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PAPRIKA ( Capsicum annuum L. )
Names in Other Languages:

English Bell pepper, Pod pepper, Sweet pepper
French Piment annuel, Piment doux, Paprika de Hongrie, Piment doux d’Espagne
German Paprika
Spanish Paprika, Pimiento dulce, Pimiento morrón, Pimentón
Italian Peperone, Paprica
Turkish Kırmızı biber, Pul biber
Japanese バンショウ Banshō

FAMILY: Solanaceae

ORIGIN:   : Sweet peppers come originally from South and Central America. Different varieties of bell peppers have been cultivated in America, Brazil and Mexico. Germany, France, Turkey, Spain, Romania, Italy, former Yugoslavia, Hungary, Bulgaria, Netherlands Kenya, Senegal, Zambia, Ethiopia, Morocco and Israel are the countries which bell peppers have been cultivated mostly.


GENERAL DESCRIPTION:

Paprika is a fine powder ground from certain varieties of Capsicum annuum which vary in size and shape. They may be small and round or pointed and cone shaped. They are larger and milder than chilli peppers. Paprika is produces from peppers ripened to redness, sometimes called ‘pimento’. The powder can vary in colour from bright red to rusty brown.

The various varieties of sweet pepper differ greatly in color, shape and size. Sweet peppers are often green or red in color, but sometimes also yellow, white, purple or black.

Green and red sweet peppers are of one and the same variety, the difference in color arising simply from different harvest times. Green sweet peppers are not fully mature and, although they continue to ripen during storage and do turn red, they never reach such an intense shade as sweet peppers which have been left to mature fully on the plant.

The inside of a sweet pepper is hollow and subdivided by partitions, to which the whitish seeds are attached. The outside of the sweet pepper comprises a very shiny skin

USEFUL PARTS:

Berry fruits. Removal of seeds and veins results in a less pungent and more brightly coloured product.

SENSORY PROPERTIES: Sweet and aromatic.

MAIN CONSTITUENTS:

The pungent principle, capsaicin, is contained only in small amounts, as low as 0.001 to 0.005% in mild and 0.1% in hot cultivars Apart from capsaicin, the taste of paprika is mostly due to essential oil 1%; with long-chain aliphatic hydrocarbons, fatty acids and their methyl esters); paprika scent is mostly due to a range of alkylmethoxypyrazines (e.g., 3-isobutyl 2-methoxy pyrazine, earthy flavour). Ripe paprika contains up to 6% sugar.


Furthermore, paprika contains sizable amounts (0.1%) of vitamin C; this substance was first isolated from ripe paprika pods by the Hungarian chemist Albert Szent-György, who later won the Nobel Prize for this work.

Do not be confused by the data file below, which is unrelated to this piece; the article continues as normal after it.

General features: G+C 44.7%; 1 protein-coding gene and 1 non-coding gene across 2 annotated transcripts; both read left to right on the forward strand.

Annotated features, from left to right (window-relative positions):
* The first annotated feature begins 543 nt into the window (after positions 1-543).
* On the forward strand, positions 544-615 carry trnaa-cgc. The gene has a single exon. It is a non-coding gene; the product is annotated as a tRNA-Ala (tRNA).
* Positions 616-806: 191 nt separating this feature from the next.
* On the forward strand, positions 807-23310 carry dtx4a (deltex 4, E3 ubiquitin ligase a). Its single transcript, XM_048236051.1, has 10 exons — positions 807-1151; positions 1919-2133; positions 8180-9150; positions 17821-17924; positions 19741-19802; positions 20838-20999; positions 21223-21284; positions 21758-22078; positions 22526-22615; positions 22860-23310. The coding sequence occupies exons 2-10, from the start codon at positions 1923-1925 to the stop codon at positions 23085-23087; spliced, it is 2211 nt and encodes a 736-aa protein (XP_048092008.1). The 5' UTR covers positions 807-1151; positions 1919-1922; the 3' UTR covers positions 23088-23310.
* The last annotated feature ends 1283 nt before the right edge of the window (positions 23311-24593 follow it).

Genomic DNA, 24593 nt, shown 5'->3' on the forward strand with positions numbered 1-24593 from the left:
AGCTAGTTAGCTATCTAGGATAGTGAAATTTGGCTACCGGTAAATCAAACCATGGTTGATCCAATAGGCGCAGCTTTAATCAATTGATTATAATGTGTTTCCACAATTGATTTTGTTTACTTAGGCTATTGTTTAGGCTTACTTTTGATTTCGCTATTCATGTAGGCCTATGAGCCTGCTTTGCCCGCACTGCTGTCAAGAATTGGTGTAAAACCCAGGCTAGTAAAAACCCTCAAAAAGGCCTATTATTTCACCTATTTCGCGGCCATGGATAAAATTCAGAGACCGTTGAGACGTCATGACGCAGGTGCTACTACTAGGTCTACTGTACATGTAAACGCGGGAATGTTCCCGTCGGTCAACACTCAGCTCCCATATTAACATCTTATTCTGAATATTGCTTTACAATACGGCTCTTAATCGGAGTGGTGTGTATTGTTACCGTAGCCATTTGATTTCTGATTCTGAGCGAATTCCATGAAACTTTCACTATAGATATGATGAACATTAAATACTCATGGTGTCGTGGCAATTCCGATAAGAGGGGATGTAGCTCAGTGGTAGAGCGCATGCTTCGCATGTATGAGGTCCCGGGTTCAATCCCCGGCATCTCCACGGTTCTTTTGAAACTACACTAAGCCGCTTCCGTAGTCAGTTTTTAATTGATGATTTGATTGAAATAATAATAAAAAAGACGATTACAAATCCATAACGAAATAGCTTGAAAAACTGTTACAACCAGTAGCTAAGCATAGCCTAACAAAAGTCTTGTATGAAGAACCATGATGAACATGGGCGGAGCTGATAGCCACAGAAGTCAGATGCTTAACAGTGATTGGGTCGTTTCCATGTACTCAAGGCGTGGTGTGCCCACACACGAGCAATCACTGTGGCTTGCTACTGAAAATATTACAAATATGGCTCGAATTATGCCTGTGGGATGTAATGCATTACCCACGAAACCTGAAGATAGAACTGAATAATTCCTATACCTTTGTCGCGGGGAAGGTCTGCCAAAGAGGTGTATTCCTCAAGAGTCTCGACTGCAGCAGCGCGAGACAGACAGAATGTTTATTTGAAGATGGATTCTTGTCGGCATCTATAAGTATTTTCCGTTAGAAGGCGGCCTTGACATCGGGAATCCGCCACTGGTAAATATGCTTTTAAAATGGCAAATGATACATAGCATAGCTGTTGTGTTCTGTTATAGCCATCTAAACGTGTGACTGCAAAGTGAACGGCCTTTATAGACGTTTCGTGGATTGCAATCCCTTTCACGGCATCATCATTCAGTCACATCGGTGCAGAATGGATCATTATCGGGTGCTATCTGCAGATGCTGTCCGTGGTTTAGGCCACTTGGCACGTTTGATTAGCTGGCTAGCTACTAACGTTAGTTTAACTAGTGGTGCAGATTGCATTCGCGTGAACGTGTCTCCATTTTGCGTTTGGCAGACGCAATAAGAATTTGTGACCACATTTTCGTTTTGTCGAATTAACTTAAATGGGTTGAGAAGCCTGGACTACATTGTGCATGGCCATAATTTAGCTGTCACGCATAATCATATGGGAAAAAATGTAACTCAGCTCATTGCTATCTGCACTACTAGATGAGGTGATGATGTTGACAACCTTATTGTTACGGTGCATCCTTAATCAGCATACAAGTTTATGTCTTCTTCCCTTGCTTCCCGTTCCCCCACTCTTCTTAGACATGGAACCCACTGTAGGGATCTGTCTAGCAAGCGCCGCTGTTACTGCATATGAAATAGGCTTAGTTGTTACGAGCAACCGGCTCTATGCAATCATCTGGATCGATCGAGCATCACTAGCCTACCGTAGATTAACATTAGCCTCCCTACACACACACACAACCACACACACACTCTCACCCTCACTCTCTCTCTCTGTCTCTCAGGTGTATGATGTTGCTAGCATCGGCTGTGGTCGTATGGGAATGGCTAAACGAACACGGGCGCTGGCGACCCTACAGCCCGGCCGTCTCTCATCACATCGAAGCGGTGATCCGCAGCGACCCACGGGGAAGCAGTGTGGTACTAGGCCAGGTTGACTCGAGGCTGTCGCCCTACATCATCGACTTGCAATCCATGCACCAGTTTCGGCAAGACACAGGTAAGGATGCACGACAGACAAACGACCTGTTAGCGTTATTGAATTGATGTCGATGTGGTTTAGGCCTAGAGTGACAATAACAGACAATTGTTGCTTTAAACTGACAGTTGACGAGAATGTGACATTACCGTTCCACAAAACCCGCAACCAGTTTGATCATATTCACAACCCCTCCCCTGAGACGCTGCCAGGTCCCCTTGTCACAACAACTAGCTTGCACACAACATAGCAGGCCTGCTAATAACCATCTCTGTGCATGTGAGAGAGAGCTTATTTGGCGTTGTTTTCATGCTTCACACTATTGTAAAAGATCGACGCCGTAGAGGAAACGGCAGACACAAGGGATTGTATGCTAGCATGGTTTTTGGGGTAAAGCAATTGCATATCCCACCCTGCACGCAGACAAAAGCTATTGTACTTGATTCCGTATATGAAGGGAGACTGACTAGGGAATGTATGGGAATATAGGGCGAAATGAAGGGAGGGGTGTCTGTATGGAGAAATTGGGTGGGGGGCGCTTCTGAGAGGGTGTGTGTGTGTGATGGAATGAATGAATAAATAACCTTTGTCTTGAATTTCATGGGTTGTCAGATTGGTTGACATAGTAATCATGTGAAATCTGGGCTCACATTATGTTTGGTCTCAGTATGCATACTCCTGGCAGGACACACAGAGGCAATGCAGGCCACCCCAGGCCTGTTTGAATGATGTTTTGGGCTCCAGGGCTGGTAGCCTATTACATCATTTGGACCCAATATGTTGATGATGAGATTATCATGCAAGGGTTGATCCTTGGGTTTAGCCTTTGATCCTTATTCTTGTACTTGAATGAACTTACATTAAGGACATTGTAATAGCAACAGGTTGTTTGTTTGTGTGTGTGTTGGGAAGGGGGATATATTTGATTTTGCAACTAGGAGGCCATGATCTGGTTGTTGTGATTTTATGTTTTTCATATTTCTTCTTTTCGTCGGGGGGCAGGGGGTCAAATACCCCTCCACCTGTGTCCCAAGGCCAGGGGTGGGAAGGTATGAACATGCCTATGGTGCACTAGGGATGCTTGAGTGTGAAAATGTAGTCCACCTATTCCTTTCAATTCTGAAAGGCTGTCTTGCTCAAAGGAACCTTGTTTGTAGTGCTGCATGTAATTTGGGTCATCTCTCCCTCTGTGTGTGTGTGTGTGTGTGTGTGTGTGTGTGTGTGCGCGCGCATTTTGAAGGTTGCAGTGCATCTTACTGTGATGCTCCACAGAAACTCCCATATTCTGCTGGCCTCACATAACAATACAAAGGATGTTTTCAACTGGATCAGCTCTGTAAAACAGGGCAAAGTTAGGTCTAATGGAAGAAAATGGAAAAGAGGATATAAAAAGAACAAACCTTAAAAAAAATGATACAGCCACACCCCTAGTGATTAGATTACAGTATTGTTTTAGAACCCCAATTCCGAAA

Paprikas derive their colour in the ripe state mainly from carotenoid pigments, which range from bright red (capsanthrine, capsorubin and more) to yellow (cucubitene); total carotenoid content in dried paprika is 0.1 to 0.5%.

Chile cultivars which produce yellow but no or little red pigments appear yellow to orange when ripe. A small number of cultivars does not produce significant amounts of carotenoids; when chlorophyll levels decrease in the last stages of ripening, these chiles develop a pale hue often referred to as white. Due to small amounts of chlorophyll and/or yellow carotenoids, the white is, however, more precisely described as a pale greenish-yellow.

Some varieties of paprika contain pigments of anthocyanin type and develop dark purple, aubergine-coloured or almost black pods; in the last stage of ripening, however, the anthocyanins get decomposed, and the unusual darkness thus gives way to normal orange or red colours. The same anthocyanins cause the dark spots which are sometimes seen on unripe fruits or particularly the stems of paprika plants and which almost all paprika varieties can develop. In other Capsicum species, anthocyanin production is a rare phenomenon

Sweet peppers are distinguished by a high vitamin C content, which is higher than that of all other types of fruit and vegetable.[1]

MAIN USES IN FOOD PROCESSING:

Commercial food manufacturers use paprika in cheeses, processed meats, tomato sauces, chili powders and soups. Its main purpose is to add colour. If a food item is coloured red, orange or reddish brown and the label lists ‘Natural Colour’, it is likely paprika.